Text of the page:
Rebranding by the numbers: metrics to measure your ROI

Rebranding by the numbers: metrics to measure your ROI


Leigh Furlong

If you’re managing a rebrand, there are two common questions you need to be prepared to answer. How much will this cost? And what return can we expect from this investment?

The first question is challenging enough to respond to — especially since it is likely more than you think or have budgeted for. But with some careful budgeting and a thorough inventory of all the branded assets that need to be converted, you can provide an accurate estimate of the investment your rebrand will require. 

The second question could take years to fully answer. You’ve more than likely looked at your leading indicators, like brand awareness, understanding, and affinity, to help you make the case for why a rebrand is vitally important. Those drive your rebranding strategy and are the basis for the goals you’ve set for your new brand. But lagging indicators, such as audience engagement and sales, that show progress toward those goals take much longer to assess. In order to evaluate those lagging indicators over time, it’s crucial to establish a baseline now that will become your benchmark for future comparison. 

Baselining and ongoing analysis of both indicators is the best way to measure your ROI holistically and accurately—and develop the data-driven insights to continually manage and evolve your brand. Here are key metrics to look at before, during, and after your rebrand in order to accurately measure success.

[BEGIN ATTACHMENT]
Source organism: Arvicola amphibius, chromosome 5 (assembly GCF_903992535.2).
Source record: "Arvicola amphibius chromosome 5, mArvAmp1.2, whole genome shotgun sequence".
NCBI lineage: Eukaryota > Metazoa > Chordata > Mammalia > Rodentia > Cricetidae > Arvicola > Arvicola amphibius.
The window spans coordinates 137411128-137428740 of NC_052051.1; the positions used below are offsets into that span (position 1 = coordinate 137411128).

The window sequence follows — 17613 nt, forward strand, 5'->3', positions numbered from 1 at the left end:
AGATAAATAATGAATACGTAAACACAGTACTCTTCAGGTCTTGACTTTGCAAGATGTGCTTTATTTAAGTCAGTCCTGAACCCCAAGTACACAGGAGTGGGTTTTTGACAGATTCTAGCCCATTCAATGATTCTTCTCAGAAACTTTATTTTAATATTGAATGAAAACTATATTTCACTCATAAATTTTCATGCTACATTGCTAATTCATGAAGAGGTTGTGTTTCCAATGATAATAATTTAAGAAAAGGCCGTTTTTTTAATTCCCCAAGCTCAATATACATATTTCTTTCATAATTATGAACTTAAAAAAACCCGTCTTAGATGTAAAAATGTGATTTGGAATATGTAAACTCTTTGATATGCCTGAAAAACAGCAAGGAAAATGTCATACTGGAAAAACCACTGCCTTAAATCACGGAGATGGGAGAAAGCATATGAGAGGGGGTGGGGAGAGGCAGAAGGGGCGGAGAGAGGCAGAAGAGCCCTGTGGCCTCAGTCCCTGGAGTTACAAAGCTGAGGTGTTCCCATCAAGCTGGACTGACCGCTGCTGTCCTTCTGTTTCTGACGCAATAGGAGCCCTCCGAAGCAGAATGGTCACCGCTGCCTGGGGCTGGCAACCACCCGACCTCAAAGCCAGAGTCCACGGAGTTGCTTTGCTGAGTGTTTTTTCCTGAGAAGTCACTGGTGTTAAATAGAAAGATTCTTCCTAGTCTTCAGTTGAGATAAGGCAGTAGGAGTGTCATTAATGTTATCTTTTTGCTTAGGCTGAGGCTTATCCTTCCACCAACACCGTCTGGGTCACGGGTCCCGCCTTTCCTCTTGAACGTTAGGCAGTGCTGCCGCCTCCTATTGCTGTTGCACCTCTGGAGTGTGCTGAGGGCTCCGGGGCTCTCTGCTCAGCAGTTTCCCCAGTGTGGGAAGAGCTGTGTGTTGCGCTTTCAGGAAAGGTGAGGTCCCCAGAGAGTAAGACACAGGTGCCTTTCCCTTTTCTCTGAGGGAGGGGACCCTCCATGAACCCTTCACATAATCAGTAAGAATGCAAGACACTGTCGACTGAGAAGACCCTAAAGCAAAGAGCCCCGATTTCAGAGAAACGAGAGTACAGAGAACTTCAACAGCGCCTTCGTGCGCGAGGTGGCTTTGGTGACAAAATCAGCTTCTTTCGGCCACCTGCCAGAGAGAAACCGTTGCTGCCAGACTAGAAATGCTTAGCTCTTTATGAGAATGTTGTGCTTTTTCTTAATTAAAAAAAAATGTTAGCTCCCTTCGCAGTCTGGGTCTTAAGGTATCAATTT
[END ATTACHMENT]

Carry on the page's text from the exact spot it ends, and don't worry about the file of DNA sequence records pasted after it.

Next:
Track metrics in 4 key areas to shed light on your rebrand’s impact

You know where you want your revised brand strategy to take your organization. But to prove your rebrand achieves your desired outcomes, you need to know where you stand now to have something to measure against. You’ll need to establish your baseline and then faithfully track your progress six months, one year, two years, and even five years down the road.

You'll need to establish your baseline and then faithfully track your progress six months, one year, two years, and even five years down the road

Collecting this data helps you even if it ends up showing you’re not achieving your desired results. Why? It gives you the information you need to course correct, get back on track, and ultimately achieve a successful outcome. 

It’s important to understand that there can also be outside factors that influence the metrics listed below. Be careful not to attribute every change — positive or negative — to your rebrand if there are other factors that impact your results. After all, correlation doesn’t equal causation. But in general, tracking these four metrics can help you measure your rebrand’s impact — and troubleshoot problems if necessary.

1. Brand value

Your brand isn’t just an idea or a construct. It’s an asset that has tangible, calculable value. That’s why more companies are engaging with brand valuation experts to help them quantify exactly how much their brand is worth. This is especially important to do for companies considering a rebrand due to an M&A. It’s helpful to know how much equity each brand brings to the deal. 

When rebranding, it’s illuminative for any company to know exactly how much their legacy brand is worth and then assess the value of the brand over time.

2. Brand impact

Brand impact can include a number of metrics such as brand awareness, understanding, affinity, and preference. To measure how your rebrand affects all elements of brand impact, you’ll need to conduct market research before your rebrand, during your rebrand, and on a regular basis after your rebrand. Many companies track things like: